But the walnut sauce is too mayonnaisey, and it lacks the garlicky kick that ought to distinguish the dish from plain old chicken salad. The dolmas are oddly flat, and when I reread the description of them on the menu on a return visit, it was as if I were reading about another dish: The addition of currants and pine nuts to the usual rice-and-onions filling had seemed a mere rumor. The hummus is similarly dull—neither oily enough nor acidic enough nor even garlicky enough to stand out.
Underseasoning is a problem at Cafe Divan—which is why the best meze on offer are those that don’t require a lot of nuancing from the kitchen. The patlican salad, a mound of smoked eggplant and tomatoes accompanied by rounds of pita, could benefit from more lemon, but as is the case in any cuisine, smoking conceals a multitude of culinary sins. The sigara borek—pieces of feta rolled in layers of phyllo dough and fried—succeeds because feta, the saltiest of cheeses, needs no seasoning, and because the “cigars” emerge from the hot oil bestowed with a chiplike crunch. The same goes for the tarama, a red-caviar dip with olive oil and lemon juice that’s whisked so fine it resembles a fluff of pink whipped cream. Saltiness, so lacking in other dishes, is not an issue here.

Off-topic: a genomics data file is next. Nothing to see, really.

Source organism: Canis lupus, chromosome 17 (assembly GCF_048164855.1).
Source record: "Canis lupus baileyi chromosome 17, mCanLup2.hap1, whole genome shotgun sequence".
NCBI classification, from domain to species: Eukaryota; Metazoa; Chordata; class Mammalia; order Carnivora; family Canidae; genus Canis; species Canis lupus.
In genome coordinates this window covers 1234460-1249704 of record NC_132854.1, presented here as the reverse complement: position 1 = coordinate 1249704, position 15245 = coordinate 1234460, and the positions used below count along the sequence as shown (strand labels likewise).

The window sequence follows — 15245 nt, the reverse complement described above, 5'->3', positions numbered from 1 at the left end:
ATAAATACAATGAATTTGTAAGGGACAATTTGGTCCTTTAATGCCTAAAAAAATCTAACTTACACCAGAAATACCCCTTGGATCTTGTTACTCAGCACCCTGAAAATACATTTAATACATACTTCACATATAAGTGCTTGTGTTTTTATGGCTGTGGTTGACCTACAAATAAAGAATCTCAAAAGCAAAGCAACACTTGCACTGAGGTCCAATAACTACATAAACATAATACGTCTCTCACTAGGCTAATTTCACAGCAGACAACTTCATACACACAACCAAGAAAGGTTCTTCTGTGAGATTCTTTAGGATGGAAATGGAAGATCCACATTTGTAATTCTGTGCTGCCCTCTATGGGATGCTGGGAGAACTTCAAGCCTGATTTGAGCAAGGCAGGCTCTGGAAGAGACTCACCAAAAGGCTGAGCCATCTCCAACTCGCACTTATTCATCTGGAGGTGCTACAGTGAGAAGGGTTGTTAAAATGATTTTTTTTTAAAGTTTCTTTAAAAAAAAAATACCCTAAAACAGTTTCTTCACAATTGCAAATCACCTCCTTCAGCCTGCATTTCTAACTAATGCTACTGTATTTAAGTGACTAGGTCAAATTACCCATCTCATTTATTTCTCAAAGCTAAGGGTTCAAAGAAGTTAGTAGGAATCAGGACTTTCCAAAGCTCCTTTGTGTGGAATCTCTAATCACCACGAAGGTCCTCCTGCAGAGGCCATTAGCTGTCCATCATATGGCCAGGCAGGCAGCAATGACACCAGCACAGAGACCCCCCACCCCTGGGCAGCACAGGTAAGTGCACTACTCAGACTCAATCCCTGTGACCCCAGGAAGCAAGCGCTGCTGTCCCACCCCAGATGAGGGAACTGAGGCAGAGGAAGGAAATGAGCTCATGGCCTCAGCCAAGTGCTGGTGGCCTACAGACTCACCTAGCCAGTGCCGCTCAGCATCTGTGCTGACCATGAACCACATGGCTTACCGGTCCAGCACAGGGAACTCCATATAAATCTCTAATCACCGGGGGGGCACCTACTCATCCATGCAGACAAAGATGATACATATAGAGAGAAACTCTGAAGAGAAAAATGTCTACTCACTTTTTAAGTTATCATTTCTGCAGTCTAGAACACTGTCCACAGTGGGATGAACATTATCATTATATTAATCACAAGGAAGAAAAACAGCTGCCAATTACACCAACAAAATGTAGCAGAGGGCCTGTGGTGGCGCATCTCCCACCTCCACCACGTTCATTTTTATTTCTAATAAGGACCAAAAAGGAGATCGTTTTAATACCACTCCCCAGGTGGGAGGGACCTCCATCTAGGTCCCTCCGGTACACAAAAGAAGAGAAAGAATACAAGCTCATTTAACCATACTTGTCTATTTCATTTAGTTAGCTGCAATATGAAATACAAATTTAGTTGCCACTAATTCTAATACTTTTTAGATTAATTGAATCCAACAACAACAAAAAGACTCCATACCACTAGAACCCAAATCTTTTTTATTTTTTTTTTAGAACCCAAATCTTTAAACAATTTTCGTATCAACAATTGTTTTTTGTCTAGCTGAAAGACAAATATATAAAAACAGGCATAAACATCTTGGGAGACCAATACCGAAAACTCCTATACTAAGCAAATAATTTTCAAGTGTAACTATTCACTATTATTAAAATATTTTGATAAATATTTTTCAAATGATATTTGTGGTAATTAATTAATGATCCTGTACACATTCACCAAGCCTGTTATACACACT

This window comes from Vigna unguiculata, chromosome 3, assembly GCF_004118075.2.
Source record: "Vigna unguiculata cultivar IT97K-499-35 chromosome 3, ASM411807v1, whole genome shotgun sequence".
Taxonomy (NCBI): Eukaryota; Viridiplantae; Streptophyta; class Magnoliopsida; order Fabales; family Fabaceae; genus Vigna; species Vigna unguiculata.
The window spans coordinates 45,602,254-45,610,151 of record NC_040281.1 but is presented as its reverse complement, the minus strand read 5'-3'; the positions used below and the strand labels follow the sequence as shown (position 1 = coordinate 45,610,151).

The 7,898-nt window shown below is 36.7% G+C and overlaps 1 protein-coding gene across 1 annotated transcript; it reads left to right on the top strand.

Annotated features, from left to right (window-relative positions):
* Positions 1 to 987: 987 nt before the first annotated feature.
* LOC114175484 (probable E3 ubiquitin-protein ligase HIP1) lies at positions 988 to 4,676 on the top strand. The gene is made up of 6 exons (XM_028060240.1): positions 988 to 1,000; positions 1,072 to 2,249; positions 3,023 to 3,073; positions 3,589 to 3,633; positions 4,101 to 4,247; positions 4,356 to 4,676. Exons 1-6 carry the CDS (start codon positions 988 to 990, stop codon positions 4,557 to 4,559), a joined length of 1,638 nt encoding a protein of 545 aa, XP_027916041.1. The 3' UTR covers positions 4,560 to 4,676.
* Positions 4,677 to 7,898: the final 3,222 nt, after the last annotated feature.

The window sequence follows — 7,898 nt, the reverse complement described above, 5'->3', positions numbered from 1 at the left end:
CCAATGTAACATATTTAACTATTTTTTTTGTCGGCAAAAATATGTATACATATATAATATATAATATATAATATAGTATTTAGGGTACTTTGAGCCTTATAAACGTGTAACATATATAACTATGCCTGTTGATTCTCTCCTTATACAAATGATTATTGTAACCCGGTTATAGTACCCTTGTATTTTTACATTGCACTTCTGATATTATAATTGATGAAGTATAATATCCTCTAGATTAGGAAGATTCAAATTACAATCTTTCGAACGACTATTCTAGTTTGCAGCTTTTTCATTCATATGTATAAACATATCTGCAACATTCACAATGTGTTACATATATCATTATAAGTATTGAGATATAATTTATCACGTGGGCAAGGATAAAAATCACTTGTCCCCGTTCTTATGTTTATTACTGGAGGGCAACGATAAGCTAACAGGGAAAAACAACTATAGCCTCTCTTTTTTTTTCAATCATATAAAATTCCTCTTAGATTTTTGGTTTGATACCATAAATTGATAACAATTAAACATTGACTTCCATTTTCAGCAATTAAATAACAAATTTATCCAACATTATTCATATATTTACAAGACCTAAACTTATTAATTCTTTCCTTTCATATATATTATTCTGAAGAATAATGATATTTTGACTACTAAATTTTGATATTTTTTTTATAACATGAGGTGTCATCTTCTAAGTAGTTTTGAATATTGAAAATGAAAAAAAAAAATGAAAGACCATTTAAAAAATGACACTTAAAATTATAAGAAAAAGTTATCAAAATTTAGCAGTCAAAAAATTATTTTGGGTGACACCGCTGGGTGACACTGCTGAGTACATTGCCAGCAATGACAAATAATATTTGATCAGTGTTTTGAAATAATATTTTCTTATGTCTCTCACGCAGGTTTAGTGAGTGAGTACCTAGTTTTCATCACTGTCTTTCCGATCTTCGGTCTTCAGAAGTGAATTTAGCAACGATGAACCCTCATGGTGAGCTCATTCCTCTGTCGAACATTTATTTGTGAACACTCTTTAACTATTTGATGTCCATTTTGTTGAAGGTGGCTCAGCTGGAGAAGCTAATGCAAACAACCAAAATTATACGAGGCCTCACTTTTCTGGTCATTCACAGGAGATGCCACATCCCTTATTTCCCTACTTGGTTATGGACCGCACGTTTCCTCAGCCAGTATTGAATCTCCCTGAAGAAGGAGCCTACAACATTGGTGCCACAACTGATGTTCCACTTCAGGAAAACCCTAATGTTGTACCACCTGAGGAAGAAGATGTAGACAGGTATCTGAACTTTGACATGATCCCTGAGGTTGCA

The inspirations for much of the rest of the menu are the restaurant’s rotisserie and wood oven, both of which, thanks to an open kitchen, are never far from diners’ view. Ozturk, a former maitre d’, knows the value of proper placement. It’s too bad that the sight of those twirling slabs of lamb and veal, their juices glistening obscenely—or of the slow, flickering fire that bakes the thin pides, or Turkish pizzas—is often better than the reality on the plate. The tavuk begendili, a generous cut of chicken breast, suffers from too long a stay on the rotisserie. Ditto the kuzu shish kebab. The kuzu pirzola, or lamb chops, on the other hand, avoid dryness, presumably because they’re cooked relatively quickly on the grill.
The wood oven is kept busy turning out nine kinds of pide, for both eat-in and takeout. The crusts are terrific: somewhere between a pita and a thin pizza, and possessing the snap of a wafer. The problem is, the toppings are seldom the equal of the crust. Like the meze, the pides work best with flavors that register instantly: a spicy Turkish pastrami, a spicy Turkish sausage, the smoked eggplant.